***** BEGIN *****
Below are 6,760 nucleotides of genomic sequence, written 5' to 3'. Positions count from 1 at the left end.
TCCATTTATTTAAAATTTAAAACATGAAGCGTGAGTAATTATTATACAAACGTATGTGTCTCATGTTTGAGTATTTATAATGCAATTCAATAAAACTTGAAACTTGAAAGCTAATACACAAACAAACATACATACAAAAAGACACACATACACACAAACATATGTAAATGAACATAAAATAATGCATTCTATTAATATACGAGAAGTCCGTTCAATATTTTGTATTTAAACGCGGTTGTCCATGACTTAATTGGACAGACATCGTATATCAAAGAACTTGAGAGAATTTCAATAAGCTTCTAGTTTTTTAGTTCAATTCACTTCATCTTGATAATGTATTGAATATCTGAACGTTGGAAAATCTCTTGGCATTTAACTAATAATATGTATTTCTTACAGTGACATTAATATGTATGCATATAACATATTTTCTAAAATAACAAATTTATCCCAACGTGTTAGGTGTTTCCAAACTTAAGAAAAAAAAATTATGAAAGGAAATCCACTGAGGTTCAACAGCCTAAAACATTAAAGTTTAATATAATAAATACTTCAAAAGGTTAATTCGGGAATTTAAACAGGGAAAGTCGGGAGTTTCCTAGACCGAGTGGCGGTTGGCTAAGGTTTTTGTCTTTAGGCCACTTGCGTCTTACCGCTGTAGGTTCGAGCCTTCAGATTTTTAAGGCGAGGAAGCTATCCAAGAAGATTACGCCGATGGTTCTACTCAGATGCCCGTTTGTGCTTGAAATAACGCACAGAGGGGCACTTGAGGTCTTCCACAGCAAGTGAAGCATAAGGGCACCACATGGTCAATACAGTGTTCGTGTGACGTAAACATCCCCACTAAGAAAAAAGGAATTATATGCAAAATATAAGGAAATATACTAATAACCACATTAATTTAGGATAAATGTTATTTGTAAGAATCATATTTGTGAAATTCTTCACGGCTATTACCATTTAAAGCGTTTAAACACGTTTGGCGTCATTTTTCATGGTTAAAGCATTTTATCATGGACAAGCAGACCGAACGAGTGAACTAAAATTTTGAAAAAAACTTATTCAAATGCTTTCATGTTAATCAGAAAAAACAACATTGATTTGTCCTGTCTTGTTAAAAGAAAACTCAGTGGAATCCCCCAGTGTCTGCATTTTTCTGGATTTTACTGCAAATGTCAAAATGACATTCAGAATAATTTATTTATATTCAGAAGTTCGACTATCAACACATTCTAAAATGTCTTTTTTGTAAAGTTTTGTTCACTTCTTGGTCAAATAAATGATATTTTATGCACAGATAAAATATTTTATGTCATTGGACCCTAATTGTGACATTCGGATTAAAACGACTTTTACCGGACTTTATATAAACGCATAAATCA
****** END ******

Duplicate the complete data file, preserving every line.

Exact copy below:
Below are 6,760 nucleotides of genomic sequence, written 5' to 3'. Positions count from 1 at the left end.
TCCATTTATTTAAAATTTAAAACATGAAGCGTGAGTAATTATTATACAAACGTATGTGTCTCATGTTTGAGTATTTATAATGCAATTCAATAAAACTTGAAACTTGAAAGCTAATACACAAACAAACATACATACAAAAAGACACACATACACACAAACATATGTAAATGAACATAAAATAATGCATTCTATTAATATACGAGAAGTCCGTTCAATATTTTGTATTTAAACGCGGTTGTCCATGACTTAATTGGACAGACATCGTATATCAAAGAACTTGAGAGAATTTCAATAAGCTTCTAGTTTTTTAGTTCAATTCACTTCATCTTGATAATGTATTGAATATCTGAACGTTGGAAAATCTCTTGGCATTTAACTAATAATATGTATTTCTTACAGTGACATTAATATGTATGCATATAACATATTTTCTAAAATAACAAATTTATCCCAACGTGTTAGGTGTTTCCAAACTTAAGAAAAAAAAATTATGAAAGGAAATCCACTGAGGTTCAACAGCCTAAAACATTAAAGTTTAATATAATAAATACTTCAAAAGGTTAATTCGGGAATTTAAACAGGGAAAGTCGGGAGTTTCCTAGACCGAGTGGCGGTTGGCTAAGGTTTTTGTCTTTAGGCCACTTGCGTCTTACCGCTGTAGGTTCGAGCCTTCAGATTTTTAAGGCGAGGAAGCTATCCAAGAAGATTACGCCGATGGTTCTACTCAGATGCCCGTTTGTGCTTGAAATAACGCACAGAGGGGCACTTGAGGTCTTCCACAGCAAGTGAAGCATAAGGGCACCACATGGTCAATACAGTGTTCGTGTGACGTAAACATCCCCACTAAGAAAAAAGGAATTATATGCAAAATATAAGGAAATATACTAATAACCACATTAATTTAGGATAAATGTTATTTGTAAGAATCATATTTGTGAAATTCTTCACGGCTATTACCATTTAAAGCGTTTAAACACGTTTGGCGTCATTTTTCATGGTTAAAGCATTTTATCATGGACAAGCAGACCGAACGAGTGAACTAAAATTTTGAAAAAAACTTATTCAAATGCTTTCATGTTAATCAGAAAAAACAACATTGATTTGTCCTGTCTTGTTAAAAGAAAACTCAGTGGAATCCCCCAGTGTCTGCATTTTTCTGGATTTTACTGCAAATGTCAAAATGACATTCAGAATAATTTATTTATATTCAGAAGTTCGACTATCAACACATTCTAAAATGTCTTTTTTGTAAAGTTTTGTTCACTTCTTGGTCAAATAAATGATATTTTATGCACAGATAAAATATTTTATGTCATTGGACCCTAATTGTGACATTCGGATTAAAACGACTTTTACCGGACTTTATATAAACGCATAAATCA